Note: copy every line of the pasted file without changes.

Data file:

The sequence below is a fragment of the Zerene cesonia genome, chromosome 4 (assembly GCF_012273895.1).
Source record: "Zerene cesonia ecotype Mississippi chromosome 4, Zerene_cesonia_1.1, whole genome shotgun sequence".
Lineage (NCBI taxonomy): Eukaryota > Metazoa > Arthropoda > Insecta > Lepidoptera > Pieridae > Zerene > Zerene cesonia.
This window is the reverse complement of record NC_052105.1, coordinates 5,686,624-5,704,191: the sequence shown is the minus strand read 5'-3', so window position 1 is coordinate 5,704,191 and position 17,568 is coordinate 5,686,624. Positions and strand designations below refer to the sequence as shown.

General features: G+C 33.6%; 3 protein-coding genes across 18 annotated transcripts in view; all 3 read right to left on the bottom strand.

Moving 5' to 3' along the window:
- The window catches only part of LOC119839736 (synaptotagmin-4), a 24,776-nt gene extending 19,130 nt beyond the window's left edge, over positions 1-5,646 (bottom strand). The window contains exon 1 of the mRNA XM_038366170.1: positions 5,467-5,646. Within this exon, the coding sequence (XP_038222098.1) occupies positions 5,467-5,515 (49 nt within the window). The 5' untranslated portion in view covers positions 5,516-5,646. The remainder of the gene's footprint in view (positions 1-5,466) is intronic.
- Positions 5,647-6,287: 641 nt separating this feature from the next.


The sequence below is a fragment of the Zerene cesonia genome, chromosome 4 (assembly GCF_012273895.1).
Source record: "Zerene cesonia ecotype Mississippi chromosome 4, Zerene_cesonia_1.1, whole genome shotgun sequence".
Lineage (NCBI taxonomy): Eukaryota > Metazoa > Arthropoda > Insecta > Lepidoptera > Pieridae > Zerene > Zerene cesonia.
This window is the reverse complement of record NC_052105.1, coordinates 5,686,624-5,704,191: the sequence shown is the minus strand read 5'-3', so window position 1 is coordinate 5,704,191 and position 17,568 is coordinate 5,686,624. Positions and strand designations below refer to the sequence as shown.

General features: G+C 33.6%; 3 protein-coding genes across 18 annotated transcripts in view; all 3 read right to left on the bottom strand.

Moving 5' to 3' along the window:
- The window catches only part of LOC119839736 (synaptotagmin-4), a 24,776-nt gene extending 19,130 nt beyond the window's left edge, over positions 1-5,646 (bottom strand). The window contains exon 1 of the mRNA XM_038366170.1: positions 5,467-5,646. Within this exon, the coding sequence (XP_038222098.1) occupies positions 5,467-5,515 (49 nt within the window). The 5' untranslated portion in view covers positions 5,516-5,646. The remainder of the gene's footprint in view (positions 1-5,466) is intronic.
- Positions 5,647-6,287: 641 nt separating this feature from the next.